> field' that goes with a tiny sensor might offset the problem somewhat.


    it depends on the camera. a compact digicam which focuses off the
    sensor itself won't be 'wrong' if there's a bandpass filter in the
    optical path.
     
    nospam, Sep 26, 2008
    #5
  6. nospam

    Whiskers Guest

    On 2008-09-26, nospam <> wrote:
    > In article <>,
    > Whiskers <> wrote:
    >
    >> [1] Some lenses have an IR focus index as well as the visible-light one;
    >> after focusing visually, move the focusing ring so that the distance next
    >> to the usual focus index is next to the IR one instead. If there isn't an
    >> IR index, use the 'closer' depth of field indicator for f/5.6. Of course
    >> with an auto-focus-only or fixed-focus compact camera, you're stuck with
    >> what the camera does, which will be 'wrong' - but the large 'depth of
    >> field' that goes with a tiny sensor might offset the problem somewhat.

    >
    > it depends on the camera. a compact digicam which focuses off the
    > sensor itself won't be 'wrong' if there's a bandpass filter in the
    > optical path.


    Well, I can imagine an auto-focus system based on signals from the image
    sensor itself getting focus 'right' for IR if that's all the sensor is
    getting. Do many, or any, compacts use that approach to auto-focus? (My
    Samsung Digimax V700 appears to use a near-IR 'electronic rangefinder'
    external to the image optics). Is
    <http://electronics.howstuffworks.com/autofocus.htm> no longer accurate?

    --
    -- ^^^^^^^^^^
    -- Whiskers
    -- ~~~~~~~~~~
     
    Whiskers, Sep 26, 2008
    #6
  7. nospam

    nospam Guest

    In article <>,
    Whiskers <> wrote:
    >
    > Well, I can imagine an auto-focus system based on signals from the image
    > sensor itself getting focus 'right' for IR if that's all the sensor is
    > getting. Do many, or any, compacts use that approach to auto-focus? (My
    > Samsung Digimax V700 appears to use a near-IR 'electronic rangefinder'
    > external to the image optics). Is
    > <http://electronics.howstuffworks.com/autofocus.htm> no longer accurate?


    it doesn't appear that it ever was particularly accurate. it describes
    passive versus active, but only mentions contrast detection for passive
    and cites an slr as an example. unfortunately, slr cameras use phase
    detection autofocus, not contrast detection. since an slr has a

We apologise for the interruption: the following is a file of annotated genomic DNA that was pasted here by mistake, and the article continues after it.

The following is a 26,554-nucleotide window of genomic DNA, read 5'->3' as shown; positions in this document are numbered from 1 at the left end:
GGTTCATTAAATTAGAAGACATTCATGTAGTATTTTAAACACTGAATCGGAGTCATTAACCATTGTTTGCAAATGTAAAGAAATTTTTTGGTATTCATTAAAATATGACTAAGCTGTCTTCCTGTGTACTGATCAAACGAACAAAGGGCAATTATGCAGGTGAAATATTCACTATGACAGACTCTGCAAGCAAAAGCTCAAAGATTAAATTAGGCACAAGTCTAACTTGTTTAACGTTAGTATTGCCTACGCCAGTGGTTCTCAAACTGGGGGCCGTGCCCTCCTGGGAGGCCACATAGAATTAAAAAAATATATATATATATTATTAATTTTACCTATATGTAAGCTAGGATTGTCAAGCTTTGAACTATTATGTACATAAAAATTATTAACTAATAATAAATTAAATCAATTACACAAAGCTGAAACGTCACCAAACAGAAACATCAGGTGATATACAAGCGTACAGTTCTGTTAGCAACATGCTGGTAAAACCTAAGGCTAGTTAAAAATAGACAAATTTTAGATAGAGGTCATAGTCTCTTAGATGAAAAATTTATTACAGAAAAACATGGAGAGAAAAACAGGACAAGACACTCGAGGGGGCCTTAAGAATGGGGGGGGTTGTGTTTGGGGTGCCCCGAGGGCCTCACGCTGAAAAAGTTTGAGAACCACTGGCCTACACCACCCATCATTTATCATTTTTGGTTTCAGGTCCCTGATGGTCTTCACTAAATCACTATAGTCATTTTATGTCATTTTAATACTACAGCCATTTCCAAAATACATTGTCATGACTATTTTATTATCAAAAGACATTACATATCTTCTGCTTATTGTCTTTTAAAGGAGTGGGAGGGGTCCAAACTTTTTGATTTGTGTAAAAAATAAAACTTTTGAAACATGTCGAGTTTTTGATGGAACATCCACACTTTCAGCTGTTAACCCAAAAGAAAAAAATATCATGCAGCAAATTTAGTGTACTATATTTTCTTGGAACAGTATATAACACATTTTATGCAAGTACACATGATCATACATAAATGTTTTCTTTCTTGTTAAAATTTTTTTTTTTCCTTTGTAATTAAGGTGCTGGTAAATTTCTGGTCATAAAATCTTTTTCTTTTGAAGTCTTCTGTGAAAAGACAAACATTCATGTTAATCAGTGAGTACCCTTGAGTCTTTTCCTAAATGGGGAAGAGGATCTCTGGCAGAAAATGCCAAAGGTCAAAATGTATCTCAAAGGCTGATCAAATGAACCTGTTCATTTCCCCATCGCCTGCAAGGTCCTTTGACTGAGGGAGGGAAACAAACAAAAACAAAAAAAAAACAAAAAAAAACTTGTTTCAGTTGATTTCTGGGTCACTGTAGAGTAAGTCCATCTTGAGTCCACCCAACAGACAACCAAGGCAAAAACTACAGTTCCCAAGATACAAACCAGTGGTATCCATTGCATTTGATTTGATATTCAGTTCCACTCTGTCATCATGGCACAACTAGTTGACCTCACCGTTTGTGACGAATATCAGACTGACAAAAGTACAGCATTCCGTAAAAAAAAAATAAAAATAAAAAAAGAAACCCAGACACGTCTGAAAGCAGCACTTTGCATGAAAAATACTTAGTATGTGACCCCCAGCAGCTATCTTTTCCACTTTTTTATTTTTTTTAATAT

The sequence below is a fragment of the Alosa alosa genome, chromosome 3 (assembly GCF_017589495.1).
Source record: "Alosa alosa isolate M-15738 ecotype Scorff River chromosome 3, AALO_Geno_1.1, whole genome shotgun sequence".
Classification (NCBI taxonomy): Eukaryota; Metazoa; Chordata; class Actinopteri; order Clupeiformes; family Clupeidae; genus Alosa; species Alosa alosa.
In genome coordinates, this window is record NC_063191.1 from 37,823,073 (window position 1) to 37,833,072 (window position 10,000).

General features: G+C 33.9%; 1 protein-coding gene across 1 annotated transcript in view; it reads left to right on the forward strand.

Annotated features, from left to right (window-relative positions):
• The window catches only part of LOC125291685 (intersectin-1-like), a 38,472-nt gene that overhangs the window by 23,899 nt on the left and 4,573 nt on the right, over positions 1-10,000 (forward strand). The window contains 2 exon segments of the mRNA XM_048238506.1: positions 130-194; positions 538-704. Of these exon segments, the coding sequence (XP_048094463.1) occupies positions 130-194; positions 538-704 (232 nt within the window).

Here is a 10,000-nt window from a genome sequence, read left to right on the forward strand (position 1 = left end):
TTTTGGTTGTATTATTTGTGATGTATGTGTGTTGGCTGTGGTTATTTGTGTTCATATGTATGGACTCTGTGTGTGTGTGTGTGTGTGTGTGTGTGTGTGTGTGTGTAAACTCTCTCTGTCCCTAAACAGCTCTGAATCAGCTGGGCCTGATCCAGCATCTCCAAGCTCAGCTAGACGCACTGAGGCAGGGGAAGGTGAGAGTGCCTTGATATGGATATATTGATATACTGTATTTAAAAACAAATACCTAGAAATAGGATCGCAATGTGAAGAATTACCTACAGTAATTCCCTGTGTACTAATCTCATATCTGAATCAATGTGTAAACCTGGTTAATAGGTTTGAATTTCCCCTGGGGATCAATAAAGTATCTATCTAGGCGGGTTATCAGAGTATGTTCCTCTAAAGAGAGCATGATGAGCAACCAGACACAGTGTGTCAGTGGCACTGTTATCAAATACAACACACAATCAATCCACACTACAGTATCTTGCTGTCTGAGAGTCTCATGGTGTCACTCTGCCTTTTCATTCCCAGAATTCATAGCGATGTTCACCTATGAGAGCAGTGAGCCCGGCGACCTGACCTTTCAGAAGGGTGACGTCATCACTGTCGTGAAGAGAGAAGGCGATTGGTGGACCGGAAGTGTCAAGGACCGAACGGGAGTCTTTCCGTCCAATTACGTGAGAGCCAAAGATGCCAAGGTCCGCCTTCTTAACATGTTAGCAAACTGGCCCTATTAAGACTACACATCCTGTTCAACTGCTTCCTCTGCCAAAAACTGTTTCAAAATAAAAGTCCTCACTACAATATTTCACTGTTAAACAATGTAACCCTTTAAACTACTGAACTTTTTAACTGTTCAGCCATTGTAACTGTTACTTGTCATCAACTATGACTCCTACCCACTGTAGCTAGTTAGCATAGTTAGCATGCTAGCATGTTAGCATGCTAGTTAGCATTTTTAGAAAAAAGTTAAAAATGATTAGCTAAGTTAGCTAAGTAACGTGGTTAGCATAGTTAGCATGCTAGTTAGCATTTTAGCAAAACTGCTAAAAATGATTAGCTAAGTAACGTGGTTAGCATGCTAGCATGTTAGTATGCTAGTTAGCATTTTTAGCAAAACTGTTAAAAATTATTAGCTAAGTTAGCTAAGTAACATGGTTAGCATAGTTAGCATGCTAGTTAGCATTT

separate optical path for autofocus (via a semi-silvered mirror), there
    may be a focus error with infrared.

    as for the digimax, i don't have that camera but from a brief look at
    dpreview, it looks like it uses contrast detection off the sensor, just
    as other compact digicams do, not a separate rangefinder.

    here's a more detailed article:
    <http://en.wikipedia.org/wiki/Autofocus>
     
    nospam, Sep 26, 2008
    #7
  8. nospam

    Whiskers Guest

    On 2008-09-26, nospam <> wrote:
    > In article <>,
    > Whiskers <> wrote:
    >>
    >> Well, I can imagine an auto-focus system based on signals from the image
    >> sensor itself getting focus 'right' for IR if that's all the sensor is
    >> getting. Do many, or any, compacts use that approach to auto-focus? (My
    >> Samsung Digimax V700 appears to use a near-IR 'electronic rangefinder'
    >> external to the image optics). Is
    >> <http://electronics.howstuffworks.com/autofocus.htm> no longer accurate?

    >
    > it doesn't appear that it ever was particularly accurate. it describes
    > passive versus active, but only mentions contrast detection for passive
    > and cites an slr as an example. unfortunately, slr cameras use phase
    > detection autofocus, not contrast detection. since an slr has a
    > separate optical path for autofocus (via a semi-silvered mirror), there
    > may be a focus error with infrared.


    I'm a mechanical type - I understand how a traditional manual-focus SLR
    works, and I prefer to use a manual range-finder camera because not only
    do I understand how that works, but also I can actually see it working (my
    eyesight doesn't go well with SLR viewfinders). I use a point-n-shoot
    autofocus digicam, but I don't like not being able to focus quickly and
    accurately for myself, as I can with my beloved (but bulky) range-finder
    cameras.

    > as for the digimax, i don't have that camera but from a brief look at
    > dpreview, it looks like it uses contrast detection off the sensor, just
    > as other compact digicams do, not a separate rangefinder.


    It isn't clear from the user manual; the specification only says 'through
    the lens autofocus' but there is also an 'autofocus lamp' on the camera
    body. Perhaps that is only there to ensure sufficient illumination for
    the TTL 'contrast detection' system to work?

    > here's a more detailed article:
    > <http://en.wikipedia.org/wiki/Autofocus>


    That certainly reads better than the 'howstuffworks' article.

    --
    -- ^^^^^^^^^^
    -- Whiskers
    -- ~~~~~~~~~~
     
    Whiskers, Sep 26, 2008
    #8
  9. nospam

    nospam Guest

    In article <>,
    Whiskers <> wrote:

    > It isn't clear from the user manual; the specification only says 'through
    > the lens autofocus'


    that's the key. it's off the sensor, not something separate.

    > but there is also an 'autofocus lamp' on the camera
    > body. Perhaps that is only there to ensure sufficient illumination for
    > the TTL 'contrast detection' system to work?


    yep.
     
    nospam, Sep 27, 2008
    #9
    1. Advertising

Want to reply to this thread or ask your own question?

It takes just 2 minutes to sign up (and it's free!). Just click the sign up button to choose a username and then you can ask your own questions on the forum.
Similar Threads
  1. Septima

    Abotu infrared photography

    Septima, Dec 11, 2003, in forum: Digital Photography
    Replies:
    3
    Views:
    449
  2. someone

    sony 828 infrared photography

    someone, Dec 26, 2003, in forum: Digital Photography
    Replies:
    3
    Views:
    743
    someone
    Dec 27, 2003
  3. bloke

    sony dsc - V1 infrared photography???

    bloke, Jan 5, 2004, in forum: Digital Photography
    Replies:
    1
    Views:
    3,524
    MightyKitten
    Jan 6, 2004
  4. Gisle Hannemyr

    Good infrared/near infrared camera

    Gisle Hannemyr, Jul 24, 2004, in forum: Digital Photography
    Replies:
    3
    Views:
    4,097
    Michael Meissner
    Jul 24, 2004
  5. Wayne J. Cosshall
    Replies:
    0
    Views:
    472
    Wayne J. Cosshall
    Jan 28, 2007
Loading...

Share This Page